Person stepping onto bathroom scale while wondering what conditions have weight gain as a symptom

Conditions That May Have Weight Gain as a Symptom

Written on June 18, 2023 by Theresa Vuskovich, DMD. To give you technically accurate, evidence-based information, content published on the Everlywell blog is reviewed by credentialed professionals with expertise in medical and bioscience fields.

Table of contents

Although lifestyle choices are often responsible for weight gain, you may have an underlying condition contributing to your weight gain.[1] Conditions that may have weight gain as a symptom include hypothyroidism, Cushing's syndrome, polycystic ovary syndrome, depression, and insomnia.[1,2] This article discusses how these diseases and weight gain are related.


Hypothyroidism occurs when your thyroid hormone levels are low.[3,4] Your thyroid is a butter-fly-shaped gland responsible for controlling your metabolism, body temperature, heart rate, and digestion.[3] The thyroid controls how your body functions by secreting hormones, which send messages to the rest of your body.[3] Your thyroid secretes four hormones: thyroxine (T4), triiodothyronine (T3), reverse triiodothyronine (RT3), and calcitonin.[3] T3 is primarily responsible for regulating metabolism.[3]

The pituitary gland regulates the secretion of thyroid hormones by producing thyroid-stimulating hormones (TSH).[3,4] Your TSH levels are used to diagnose hypothyroidism.[4] When your body is not producing enough thyroid hormones to function properly, your pituitary gland will produce more TSH, leading to elevated levels of TSH.[4] Elevated levels of TSH and low levels of T3 are indicators of hypothyroidism.[4]

Weight gain is a common symptom of hypothyroidism.[3,4] However, most weight gain from hypothyroidism is due to edema (swelling).[1] Weight gain due to swelling typically ranges from 5 to 10 pounds.[1] Another symptom of hypothyroidism is fatigue, which may lead to frequent snacking and gaining additional weight.[4] Some other symptoms of hypothyroidism are[4]:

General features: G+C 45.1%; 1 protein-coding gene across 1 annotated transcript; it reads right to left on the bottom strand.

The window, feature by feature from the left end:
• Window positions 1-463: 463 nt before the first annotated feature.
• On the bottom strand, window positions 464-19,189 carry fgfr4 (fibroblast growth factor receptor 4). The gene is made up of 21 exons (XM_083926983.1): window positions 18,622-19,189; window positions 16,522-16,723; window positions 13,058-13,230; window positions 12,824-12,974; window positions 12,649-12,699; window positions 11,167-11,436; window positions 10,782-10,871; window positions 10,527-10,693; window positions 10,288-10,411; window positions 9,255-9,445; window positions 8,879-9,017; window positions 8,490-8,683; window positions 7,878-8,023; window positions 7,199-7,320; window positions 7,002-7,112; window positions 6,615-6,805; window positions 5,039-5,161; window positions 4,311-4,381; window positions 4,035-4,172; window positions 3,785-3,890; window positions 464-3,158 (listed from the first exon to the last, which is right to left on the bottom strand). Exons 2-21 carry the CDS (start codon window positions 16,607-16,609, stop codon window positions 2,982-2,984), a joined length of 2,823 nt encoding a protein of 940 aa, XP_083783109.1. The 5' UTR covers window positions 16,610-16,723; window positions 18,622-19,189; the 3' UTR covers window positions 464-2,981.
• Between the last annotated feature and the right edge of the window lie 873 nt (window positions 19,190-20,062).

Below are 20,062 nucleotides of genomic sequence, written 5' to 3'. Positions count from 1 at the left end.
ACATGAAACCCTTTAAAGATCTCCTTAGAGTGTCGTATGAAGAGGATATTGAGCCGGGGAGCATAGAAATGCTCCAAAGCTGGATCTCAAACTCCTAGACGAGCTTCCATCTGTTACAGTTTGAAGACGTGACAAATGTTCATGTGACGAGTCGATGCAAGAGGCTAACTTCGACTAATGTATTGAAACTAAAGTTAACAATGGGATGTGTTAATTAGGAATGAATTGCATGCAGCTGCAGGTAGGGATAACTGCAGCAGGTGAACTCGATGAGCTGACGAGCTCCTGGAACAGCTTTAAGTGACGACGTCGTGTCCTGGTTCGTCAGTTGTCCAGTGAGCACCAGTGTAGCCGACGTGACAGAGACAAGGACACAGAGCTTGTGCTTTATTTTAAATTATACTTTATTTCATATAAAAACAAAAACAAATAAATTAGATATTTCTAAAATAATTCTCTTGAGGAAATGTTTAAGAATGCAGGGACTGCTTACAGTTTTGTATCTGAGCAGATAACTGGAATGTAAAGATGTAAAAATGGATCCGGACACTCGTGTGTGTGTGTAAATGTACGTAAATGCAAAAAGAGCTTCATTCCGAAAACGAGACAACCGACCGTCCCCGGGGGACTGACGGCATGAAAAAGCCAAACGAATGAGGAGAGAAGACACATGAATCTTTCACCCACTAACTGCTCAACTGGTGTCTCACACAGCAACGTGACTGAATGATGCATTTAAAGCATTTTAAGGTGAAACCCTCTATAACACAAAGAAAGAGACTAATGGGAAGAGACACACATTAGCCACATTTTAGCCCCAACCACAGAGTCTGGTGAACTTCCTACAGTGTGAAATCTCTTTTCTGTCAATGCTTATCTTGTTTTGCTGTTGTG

• Cold intolerance
  • Tingling sensation in your hands or feet
  • Constipation
  • "Brain fog"
  • Facial changes such as puffiness and droopy eyelids

Hypothyroidism is most commonly caused by an autoimmune reaction, where your body attacks healthy cells.[4] Genetic and environmental factors both contribute to autoimmune thyroiditis.[4] You can check your thyroid hormone levels with Everlywell's at-home thyroid test, which measures T3, T4, TSH, and thyroid peroxidase antibodies.

Cushing's Syndrome

Another condition associated with weight gain is Cushing's syndrome (CS).[5] In fact, weight gain is the most common symptom of CS.[5] Individuals with CS may gain weight more on their face, neck, trunk, and abdomen than on their limbs. CS affects more individuals assigned female at birth (AFAB)

CS results from the excessive production of cortisol, also known as the stress hormone.[5] There are many causes of CS, but the most common is the use of glucocorticoid medications, which are used to treat individuals with asthma and rheumatoid arthritis.[5] Some other symptoms of CS include:[5]

  • Irregular menstrual cycles
  • Excessive body hair and acne
  • Weakness and muscle loss
  • Prediabetes
  • High blood pressure
  • "Brain fog"

Treatment for CS is available, and many individuals with CS can be cured.[5]

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Polycystic Ovary Syndrome

Polycystic ovary syndrome (PCOS) is caused by the excessive production of male hormones in the ovaries, resulting in irregular or no periods.[6] PCOS is the leading cause of infertility in the United States, affecting 5% to 10% of women.[6]

Women with PCOS often gain weight as a symptom.[6] The cause of PCOS is unknown, but having obesity can increase your risk of developing PCOS.[6] Other symptoms of PCOS are[6]:

  • Darkened and thickened skin around armpits, neck, and skinfolds (acanthosis nigricans)
  • Prediabetes